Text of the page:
• Maybe the stories on the phone are enough. Maybe that's it right there. I'm trying to figure out what is the process and the byproducts in the background of the work, and what I want to have as the finished product. Is it the drawings? The actions? The retelling of the stories? Which part stands in for all of it?
  • You realize you're under the cloud of Kentridge. That's a pretty huge cloud. I know.
So that's where I'm left. I played in the gallery most of the day today, taking the show apart piece by piece to let each object stand on its own.

First I took down the curtains:

Next, the drawings came down:

There's something I still like about having just one drawing up there, how it interacts with the small moving image. I also paused the video in order to take clearer photographs. In doing this, I realized that I like a simply projected still image. Perhaps that is an answer. Or at least maybe something so slow that the movement is barely perceptible.

I also isolated the phone playing stories by itself:

Then, the typewriters on pedestals with the paper of repeating images draped between:

I lastly placed the drawing behind, just in moving things around, and was curious about that interaction as well:

Afterwards I played a little with 'lo-tech' animation and more on that next time. In the meantime, still a lot to process, but glad to have some time to play and document. Focus focus- what's the most simple means to get what across??

Till then...

Monday, November 8, 2010

Last field trip and unoriginal mirrors

After my latest 'genius' move of hiding the projector with mirrors, I soon discovered that I was really just recreating innovations of early television sets in the 1930s and '40s. But first, we embarked on the first leg of the tour for our last field trip at a Barber museum in Canal Winchester, where we learned all about bloodletting and electrical stimulation. I of course got more candid shots of antique mirrors.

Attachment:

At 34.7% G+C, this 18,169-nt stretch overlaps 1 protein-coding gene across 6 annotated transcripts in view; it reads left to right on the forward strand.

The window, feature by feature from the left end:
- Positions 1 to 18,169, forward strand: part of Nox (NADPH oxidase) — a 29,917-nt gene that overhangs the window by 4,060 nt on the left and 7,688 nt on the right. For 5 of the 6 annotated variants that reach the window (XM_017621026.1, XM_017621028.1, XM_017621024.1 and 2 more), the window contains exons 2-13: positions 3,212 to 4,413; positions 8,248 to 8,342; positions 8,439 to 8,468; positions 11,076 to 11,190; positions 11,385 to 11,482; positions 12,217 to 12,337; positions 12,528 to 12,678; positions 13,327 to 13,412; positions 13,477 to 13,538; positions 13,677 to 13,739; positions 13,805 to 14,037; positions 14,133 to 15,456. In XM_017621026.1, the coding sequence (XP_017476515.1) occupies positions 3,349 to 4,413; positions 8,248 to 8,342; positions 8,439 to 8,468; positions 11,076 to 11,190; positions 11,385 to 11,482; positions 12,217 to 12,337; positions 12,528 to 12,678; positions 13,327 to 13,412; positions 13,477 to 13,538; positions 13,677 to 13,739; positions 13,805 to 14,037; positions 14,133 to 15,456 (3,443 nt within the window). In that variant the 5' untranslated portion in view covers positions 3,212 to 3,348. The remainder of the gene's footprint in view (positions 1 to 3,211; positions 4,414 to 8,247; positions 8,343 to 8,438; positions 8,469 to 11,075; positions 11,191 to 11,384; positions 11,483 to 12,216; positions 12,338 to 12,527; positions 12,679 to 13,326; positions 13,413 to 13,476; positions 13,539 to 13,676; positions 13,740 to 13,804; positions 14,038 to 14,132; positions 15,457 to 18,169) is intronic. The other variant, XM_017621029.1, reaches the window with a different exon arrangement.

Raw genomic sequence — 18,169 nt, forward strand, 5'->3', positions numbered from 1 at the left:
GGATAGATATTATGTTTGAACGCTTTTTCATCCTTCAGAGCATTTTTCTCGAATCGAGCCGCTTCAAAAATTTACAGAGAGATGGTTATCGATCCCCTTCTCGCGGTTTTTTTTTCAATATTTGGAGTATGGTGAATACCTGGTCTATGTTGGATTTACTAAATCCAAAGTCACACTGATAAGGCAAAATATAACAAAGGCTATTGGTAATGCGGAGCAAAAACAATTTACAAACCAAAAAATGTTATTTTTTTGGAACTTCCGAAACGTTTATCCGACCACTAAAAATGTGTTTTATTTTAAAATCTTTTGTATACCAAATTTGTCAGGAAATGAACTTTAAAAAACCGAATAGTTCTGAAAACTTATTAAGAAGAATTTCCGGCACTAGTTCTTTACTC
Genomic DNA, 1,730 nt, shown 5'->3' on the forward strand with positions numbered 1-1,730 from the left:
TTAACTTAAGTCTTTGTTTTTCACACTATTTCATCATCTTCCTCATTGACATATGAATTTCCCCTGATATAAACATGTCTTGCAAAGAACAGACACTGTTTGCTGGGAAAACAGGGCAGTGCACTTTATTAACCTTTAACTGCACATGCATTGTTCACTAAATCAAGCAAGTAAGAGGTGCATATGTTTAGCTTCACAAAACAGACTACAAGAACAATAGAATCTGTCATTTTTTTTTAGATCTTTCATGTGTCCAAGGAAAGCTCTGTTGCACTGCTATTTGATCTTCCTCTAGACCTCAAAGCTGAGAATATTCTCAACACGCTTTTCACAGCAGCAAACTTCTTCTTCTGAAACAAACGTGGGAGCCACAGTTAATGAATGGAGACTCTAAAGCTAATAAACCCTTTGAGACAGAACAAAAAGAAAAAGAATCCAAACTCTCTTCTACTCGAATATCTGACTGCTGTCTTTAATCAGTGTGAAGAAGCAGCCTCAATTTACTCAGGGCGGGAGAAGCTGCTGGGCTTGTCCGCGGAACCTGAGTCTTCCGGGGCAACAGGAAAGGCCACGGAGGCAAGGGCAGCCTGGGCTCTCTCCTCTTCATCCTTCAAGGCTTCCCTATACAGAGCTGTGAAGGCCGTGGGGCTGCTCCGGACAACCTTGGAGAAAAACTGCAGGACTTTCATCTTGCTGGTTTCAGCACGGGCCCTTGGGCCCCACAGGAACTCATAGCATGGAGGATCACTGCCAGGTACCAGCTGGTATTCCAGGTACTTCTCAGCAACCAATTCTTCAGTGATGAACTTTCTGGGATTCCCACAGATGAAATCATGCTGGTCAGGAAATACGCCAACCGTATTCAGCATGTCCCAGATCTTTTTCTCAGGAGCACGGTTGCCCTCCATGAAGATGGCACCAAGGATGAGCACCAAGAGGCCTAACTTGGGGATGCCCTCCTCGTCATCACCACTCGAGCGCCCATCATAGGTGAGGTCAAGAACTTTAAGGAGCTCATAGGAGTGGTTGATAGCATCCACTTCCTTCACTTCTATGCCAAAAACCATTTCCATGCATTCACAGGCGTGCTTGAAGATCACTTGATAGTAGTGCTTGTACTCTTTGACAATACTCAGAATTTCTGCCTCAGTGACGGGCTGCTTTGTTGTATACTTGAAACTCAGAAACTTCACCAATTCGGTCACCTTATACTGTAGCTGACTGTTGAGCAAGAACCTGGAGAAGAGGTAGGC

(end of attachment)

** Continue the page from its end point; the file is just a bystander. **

Second, we went to the doll museum nearby, and I had the privilege of seeing one of the first talking dolls that incorporated an Edison cylinder. Too bad I couldn't hear it work. This was one of the closest things I've seen to strange automata portrayed in Czech surrealist films.

The last trip was to the TV museum in Hilliard, a treasure trove of strange, obsolete electronics. I was fascinated by early optical devices using Nipkow discs. One could quickly tune the radio in order to get the television frequency and attempt to make out a blurry image as the announcer described it across the airwaves.

Lastly are the other TV sets, as said, mostly '30s and 40's units that were coming into homes. Apparently the TV tube was so large for a screen bigger than a few inches, that it made the unit terribly bulky. So the solution was instead to mount the tube vertically and project the image onto a mirror fitted into an upper lid, making the best viewing position the floor, I suppose. The image was flipped backwards and supposedly reversed in the signal to compensate for that distortion. My oh my. Funny how I thought about all those things last week. I think I'll leave my video backwards though, as after all, it is projected onto a printmaking plate. Till next time-- more on a big review and installation later this week...

Friday, November 5, 2010

Curtains up, more visitations

More discussions in the studio- this time about the book format as well. I'm applying for a book residency and would like to attempt to put together a sort of concertina-style book, white lettering on black and semi-transparent with map inserts. This way it will resemble intertitles and film stills, and one will have to view the book while open in order to let light through and see the text separated, each page not layered on top of each other.